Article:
How To Create Dissertation Abstracts About International Education
Your dissertation is very important, and you have to pay attention to every single element if you want to have high marks. Your professor and your colleagues will be very interested by your abstract, so you have to create it properly. International education is not an easy issue, and you will have to spend a few days making research about it. If you are confused regarding your abstract, here is what you have to do:
- Establish your topic. You have the general subject, but before you write your abstract you have to know the main ideas that you will analyze in your composition. For example you can focus on the differences between the education from your country and the education from an Asian country. It would be an interesting comparison and all your colleagues will be curious to listen to it.
- Discuss about the research methods that you use. It is important to mention in your abstract how you gathered the information, as everyone will want to know this. Of course, you don’t have to give all the details; remember that the abstract is not very long as it does not have to be as explicit as the composition itself. If you don’t know what research methods to use, get help online.
- Mention the conclusion, but shortly. It is important to mention in your abstract what conclusion you found after you made all this research. In the end, this piece is a summary of your entire piece that needs to contain the vital ideas.
- Keep it clear and concise. The length of your abstract depends on the length of your composition, but it can’t be longer than one or two page. This means that you have to avoid talking about unimportant ideas that are not completely relevant to the issue. At the same time, make sure that you don’t use any complicated terms. You will have to explain them and for this you will waste a lot of time that you could use in another way.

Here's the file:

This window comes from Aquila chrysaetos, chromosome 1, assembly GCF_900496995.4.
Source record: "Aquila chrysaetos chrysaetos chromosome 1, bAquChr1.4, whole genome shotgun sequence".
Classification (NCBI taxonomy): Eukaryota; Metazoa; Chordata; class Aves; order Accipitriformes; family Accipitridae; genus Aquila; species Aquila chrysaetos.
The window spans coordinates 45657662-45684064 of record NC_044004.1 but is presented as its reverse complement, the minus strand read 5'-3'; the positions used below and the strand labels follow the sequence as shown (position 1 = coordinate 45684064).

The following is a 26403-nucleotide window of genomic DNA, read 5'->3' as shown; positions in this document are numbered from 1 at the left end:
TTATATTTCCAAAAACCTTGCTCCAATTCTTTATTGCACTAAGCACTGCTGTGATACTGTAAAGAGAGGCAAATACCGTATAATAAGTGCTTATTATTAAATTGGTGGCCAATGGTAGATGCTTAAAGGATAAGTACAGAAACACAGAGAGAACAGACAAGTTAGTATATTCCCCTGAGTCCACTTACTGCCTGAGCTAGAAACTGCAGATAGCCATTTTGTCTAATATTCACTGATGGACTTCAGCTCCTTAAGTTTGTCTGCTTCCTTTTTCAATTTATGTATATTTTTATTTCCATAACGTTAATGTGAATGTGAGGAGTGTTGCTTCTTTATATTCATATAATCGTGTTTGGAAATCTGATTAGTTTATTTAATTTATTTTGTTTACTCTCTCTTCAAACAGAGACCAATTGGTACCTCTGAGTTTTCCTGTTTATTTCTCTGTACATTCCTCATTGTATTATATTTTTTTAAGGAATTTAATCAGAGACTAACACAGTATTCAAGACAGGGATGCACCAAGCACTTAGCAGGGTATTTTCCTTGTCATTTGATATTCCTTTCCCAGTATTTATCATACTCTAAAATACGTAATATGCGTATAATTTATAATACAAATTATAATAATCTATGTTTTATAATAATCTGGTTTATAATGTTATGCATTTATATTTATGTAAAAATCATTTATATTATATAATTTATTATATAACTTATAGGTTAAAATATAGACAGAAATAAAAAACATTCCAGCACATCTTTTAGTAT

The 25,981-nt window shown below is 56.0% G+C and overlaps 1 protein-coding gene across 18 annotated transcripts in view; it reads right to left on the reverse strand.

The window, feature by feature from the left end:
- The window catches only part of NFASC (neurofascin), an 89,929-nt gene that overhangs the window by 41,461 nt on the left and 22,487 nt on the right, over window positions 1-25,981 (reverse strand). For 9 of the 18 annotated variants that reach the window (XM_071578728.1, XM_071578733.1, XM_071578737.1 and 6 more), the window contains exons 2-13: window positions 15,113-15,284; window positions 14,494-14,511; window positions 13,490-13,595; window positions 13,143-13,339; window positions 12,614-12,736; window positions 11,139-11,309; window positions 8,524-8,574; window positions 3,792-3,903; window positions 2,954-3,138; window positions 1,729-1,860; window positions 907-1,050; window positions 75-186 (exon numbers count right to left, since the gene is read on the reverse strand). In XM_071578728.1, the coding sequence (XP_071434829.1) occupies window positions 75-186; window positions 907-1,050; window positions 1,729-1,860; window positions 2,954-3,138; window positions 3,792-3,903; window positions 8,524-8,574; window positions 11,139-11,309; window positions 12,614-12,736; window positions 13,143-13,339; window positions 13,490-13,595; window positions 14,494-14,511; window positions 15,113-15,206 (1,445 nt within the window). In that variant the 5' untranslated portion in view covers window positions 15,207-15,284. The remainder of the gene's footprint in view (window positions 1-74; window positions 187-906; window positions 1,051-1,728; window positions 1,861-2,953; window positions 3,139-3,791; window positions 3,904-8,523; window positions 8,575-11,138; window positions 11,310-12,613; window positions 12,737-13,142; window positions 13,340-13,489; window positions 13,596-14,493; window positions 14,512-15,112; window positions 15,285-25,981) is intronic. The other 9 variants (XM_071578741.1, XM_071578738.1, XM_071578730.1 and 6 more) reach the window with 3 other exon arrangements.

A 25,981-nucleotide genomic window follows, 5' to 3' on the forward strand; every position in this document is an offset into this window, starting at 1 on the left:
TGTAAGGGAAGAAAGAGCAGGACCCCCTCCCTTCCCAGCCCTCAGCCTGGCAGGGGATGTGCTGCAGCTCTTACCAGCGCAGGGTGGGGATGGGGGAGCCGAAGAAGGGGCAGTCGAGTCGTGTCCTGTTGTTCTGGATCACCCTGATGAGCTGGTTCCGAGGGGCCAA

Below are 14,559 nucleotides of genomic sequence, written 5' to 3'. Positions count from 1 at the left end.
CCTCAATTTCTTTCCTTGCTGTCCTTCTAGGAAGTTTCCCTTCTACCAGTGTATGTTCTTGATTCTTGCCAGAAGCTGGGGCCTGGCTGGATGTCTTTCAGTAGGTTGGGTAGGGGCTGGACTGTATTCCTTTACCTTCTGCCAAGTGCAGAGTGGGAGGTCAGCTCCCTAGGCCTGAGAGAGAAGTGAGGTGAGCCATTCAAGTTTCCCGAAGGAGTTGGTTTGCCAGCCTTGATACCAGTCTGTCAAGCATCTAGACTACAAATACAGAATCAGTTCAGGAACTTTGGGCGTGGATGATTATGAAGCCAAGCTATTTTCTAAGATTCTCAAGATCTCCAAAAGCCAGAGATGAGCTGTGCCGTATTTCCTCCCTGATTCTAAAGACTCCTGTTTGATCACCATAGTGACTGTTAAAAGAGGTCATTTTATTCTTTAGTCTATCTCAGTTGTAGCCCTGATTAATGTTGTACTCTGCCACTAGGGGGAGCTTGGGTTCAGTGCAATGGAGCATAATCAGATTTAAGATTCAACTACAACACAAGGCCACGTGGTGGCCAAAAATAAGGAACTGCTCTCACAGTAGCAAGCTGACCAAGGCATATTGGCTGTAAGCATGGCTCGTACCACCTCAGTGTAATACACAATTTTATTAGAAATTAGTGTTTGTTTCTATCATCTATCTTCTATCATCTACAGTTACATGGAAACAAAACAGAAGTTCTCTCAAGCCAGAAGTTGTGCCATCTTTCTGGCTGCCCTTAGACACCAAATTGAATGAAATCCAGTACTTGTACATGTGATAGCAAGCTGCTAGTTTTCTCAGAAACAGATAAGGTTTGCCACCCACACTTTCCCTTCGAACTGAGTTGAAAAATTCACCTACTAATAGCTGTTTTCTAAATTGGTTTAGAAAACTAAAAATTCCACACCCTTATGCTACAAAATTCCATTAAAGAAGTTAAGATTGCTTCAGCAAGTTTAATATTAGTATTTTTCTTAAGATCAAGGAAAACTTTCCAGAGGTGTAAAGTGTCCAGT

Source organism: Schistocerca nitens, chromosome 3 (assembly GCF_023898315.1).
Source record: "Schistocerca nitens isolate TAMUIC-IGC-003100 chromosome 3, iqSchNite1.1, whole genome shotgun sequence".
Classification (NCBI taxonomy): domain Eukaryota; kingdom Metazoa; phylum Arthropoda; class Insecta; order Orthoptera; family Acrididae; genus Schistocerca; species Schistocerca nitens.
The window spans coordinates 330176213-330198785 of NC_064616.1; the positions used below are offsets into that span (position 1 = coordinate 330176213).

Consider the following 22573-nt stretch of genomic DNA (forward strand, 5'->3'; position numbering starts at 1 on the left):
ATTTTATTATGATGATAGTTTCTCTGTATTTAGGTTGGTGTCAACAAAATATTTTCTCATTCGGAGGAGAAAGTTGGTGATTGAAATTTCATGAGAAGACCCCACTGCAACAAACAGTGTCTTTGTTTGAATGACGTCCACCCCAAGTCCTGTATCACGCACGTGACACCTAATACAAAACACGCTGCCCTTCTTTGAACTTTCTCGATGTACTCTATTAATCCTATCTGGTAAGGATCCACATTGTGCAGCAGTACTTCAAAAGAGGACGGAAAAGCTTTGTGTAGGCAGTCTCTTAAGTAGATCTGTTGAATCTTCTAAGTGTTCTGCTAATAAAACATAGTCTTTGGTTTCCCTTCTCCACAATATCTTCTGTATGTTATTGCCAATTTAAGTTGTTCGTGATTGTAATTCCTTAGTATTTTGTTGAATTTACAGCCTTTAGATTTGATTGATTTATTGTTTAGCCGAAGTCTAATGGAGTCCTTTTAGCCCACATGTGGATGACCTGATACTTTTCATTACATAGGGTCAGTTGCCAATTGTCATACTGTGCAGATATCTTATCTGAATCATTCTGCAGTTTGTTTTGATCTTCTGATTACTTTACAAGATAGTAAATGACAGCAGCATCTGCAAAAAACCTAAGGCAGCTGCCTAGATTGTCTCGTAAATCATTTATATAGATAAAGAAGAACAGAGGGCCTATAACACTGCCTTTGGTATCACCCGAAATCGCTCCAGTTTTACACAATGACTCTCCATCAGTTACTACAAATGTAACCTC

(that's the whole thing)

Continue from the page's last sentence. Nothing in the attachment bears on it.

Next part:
- Correct and verify it. Even if it is not the main project, it does not mean that it is not important. Actually, if your professor will find mistakes in this part he will assume that there are many mistakes in your dissertation, and he will be more severe when he will correct it.
Doctoral Dissertations in International Education
This folder contains the doctoral dissertations of students in the International Education doctoral program in the College of Education.
During the nearly 50 year existence of the doctoral program in International Education at UMass Amherst almost 300 students have successfully completed their doctoral degrees. The majority of their dissertations will be available here.
The topics of these dissertations reflect the experience and research interests of the students. They also provide a good indicator of the commitment of CIE and its associated degree program to working with education of all kinds, especially in challenging or emergency contexts.
Dissertation abstracts from 1971-2008, indexed by author, topic, and country can be found in the document link here. http://scholarworks.umass.edu/cie_diss/1/.
Dissertations from 2012
Goals, Principles, and Practices for Community-Based Adult Education Through the Lens of A Hatcher-Assagioli Synthesis, Andrea Shepard Ayvazian
The Role of Education in an Historically Challenging and Politically Complex Environment: The Response of Public Universities to the September 11 Attacks, Nigar J. Khan
Place and the Politics of Knowledge in Rural Bolivia: A Postcoloniality of Development, Ecology, and Well-Being, Karen Marie Lennon
Mitigating Negative Externalities Affecting Access and Equity of Education in Low-Resource Countries: A Study Exploring Social Marketing as a Potential Strategy for Planning School Food Programs in Malawi, Martha Magreta-Nyongani
Can Free Primary Education achieve universal primary education? A study of the intersections of social exclusion, gender and education in Kenya, Judith A Obiero
A Professional Development Program for the Mother Tongue-Based Teacher: Addressing Teacher Perceptions and Attitudes Towards MTBMLE, Rebecca J. Paulson Stone
Demand- Side Financing In Education: A Critical Examination of a Girls' Scholarship Program in Malawi- (Case Study), Abraham Sineta